Customer Relationship Management (CRM) is arguably the most debated issue when trying to define what it actually means and how it should be implemented. So what is CRM?
If you gathered 100 marketers together and asked them to describe what CRM means you would get 100 different answers, all perfectly acceptable to their own personal circumstances, but different nonetheless. So just to add to the confusion here's my two pennies' worth:
CRM is managing the relationship you have with your customer to enhance your brand, service, products or reputation with them, to enable you to do business with them more frequently, in a personalised fashion and through channels that they prefer.
CRM is about treating customers as individuals, communicating with them as individuals and providing services to them as individuals. Intelligent decision-making has to be the way forward for CRM – the ability to take information and use it to enhance the value of the customer in the client organisation.
In a perfect world this would be easy, but for most industries, and in particular insurance, I believe this will represent a real challenge. The reason I say this is because of the nature of the relationship between a broker/insurer and the customer. Is the relationship possible?
For most insurers and brokers I would suggest that, in the majority of cases, contact with a customer is once or maybe twice a year, usually to renew a motor or buildings insurance policy or to deal with a claim.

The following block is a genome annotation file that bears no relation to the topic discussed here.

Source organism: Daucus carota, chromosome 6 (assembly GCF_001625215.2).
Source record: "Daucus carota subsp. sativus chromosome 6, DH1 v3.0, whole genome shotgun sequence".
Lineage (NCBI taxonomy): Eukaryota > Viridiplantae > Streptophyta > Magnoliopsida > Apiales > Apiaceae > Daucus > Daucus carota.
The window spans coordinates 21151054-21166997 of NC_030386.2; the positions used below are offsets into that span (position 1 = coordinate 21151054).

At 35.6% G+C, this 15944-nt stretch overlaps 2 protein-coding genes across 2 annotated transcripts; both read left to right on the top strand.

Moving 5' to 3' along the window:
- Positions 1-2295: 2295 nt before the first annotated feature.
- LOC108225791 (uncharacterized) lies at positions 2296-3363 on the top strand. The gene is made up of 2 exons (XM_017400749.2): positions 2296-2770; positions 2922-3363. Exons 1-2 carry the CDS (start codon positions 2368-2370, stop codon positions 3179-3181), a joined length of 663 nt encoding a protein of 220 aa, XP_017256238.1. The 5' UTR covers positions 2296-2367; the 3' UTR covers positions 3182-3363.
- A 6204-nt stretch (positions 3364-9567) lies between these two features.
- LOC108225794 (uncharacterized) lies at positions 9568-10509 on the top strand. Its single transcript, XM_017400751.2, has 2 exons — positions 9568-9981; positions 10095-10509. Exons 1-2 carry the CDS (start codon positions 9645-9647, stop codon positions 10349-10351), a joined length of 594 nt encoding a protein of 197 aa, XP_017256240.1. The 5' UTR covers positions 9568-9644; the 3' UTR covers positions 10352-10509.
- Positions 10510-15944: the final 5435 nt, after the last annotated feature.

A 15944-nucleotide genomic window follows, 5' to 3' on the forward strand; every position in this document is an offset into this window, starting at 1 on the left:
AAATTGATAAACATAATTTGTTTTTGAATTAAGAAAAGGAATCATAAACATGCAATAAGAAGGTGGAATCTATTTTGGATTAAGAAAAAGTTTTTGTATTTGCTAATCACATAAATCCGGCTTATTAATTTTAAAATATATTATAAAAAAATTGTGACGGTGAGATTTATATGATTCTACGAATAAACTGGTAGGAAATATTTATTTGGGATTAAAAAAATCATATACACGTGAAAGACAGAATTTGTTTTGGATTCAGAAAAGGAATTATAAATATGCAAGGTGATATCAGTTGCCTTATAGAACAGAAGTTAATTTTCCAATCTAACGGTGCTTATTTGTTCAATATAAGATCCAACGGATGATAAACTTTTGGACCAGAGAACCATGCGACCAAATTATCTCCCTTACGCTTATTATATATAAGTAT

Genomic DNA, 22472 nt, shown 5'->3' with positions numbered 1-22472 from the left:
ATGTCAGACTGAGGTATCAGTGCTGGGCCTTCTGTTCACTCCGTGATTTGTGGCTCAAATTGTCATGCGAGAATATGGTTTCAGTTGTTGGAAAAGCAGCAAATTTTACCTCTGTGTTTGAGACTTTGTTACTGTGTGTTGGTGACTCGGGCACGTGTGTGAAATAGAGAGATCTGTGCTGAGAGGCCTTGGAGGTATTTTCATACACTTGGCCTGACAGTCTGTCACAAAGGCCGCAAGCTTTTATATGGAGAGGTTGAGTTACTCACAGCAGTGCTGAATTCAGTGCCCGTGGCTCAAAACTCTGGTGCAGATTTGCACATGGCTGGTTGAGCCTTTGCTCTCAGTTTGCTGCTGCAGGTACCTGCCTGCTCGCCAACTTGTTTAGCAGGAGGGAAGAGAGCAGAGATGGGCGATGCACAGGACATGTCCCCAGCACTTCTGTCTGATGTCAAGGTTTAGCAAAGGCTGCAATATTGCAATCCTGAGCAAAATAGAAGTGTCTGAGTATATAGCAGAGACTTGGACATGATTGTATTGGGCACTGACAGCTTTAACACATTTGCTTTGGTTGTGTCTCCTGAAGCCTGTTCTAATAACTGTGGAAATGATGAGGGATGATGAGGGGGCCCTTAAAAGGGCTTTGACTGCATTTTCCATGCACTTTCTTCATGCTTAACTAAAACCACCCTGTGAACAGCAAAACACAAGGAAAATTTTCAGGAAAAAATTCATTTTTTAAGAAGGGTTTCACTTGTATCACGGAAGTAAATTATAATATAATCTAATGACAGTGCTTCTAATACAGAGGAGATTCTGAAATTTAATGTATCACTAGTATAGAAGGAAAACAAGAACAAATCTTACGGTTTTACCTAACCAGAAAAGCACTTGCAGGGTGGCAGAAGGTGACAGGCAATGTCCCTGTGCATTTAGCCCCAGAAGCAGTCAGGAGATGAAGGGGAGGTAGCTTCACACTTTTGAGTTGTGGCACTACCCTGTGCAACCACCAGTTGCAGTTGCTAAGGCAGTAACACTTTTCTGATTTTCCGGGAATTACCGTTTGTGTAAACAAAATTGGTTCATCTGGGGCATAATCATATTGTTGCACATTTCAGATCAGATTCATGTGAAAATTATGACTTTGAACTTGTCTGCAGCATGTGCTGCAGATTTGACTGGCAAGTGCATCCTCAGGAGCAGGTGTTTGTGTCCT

Compare this to the relationship a supermarket has with a customer. A supermarket you visit daily, weekly or monthly, you purchase multiple products and your interaction or “relationship” will include direct contact will store staff, your loyalty card, communication/offers via mail, purchasing by phone or internet and all of this on a regular basis. Supermarkets look at the frequency, recency and monetary value of your purchases and from this can customise offers and communications.
So, having made the comparison – can an insurer/broker really embrace CRM?
I believe the answer is yes. Maybe not in the same way that a supermarket would approach it, but insurers and brokers can maximise their customer relationships by embracing the basic elements of CRM to improve the communication, loyalty and profitability of its customers.
Information is the key
No matter how CRM is viewed it is information that underpins all CRM strategy. Information has to be obtained, stored and analysed in order to be able to treat customers as individuals. This information is invaluable in:
Customers once segmented can be treated much more as individuals whenever they make contact with you, providing the information can be used at any customer “touchpoint”.
Marketers embracing CRM have a number of key issues to deal with, for example: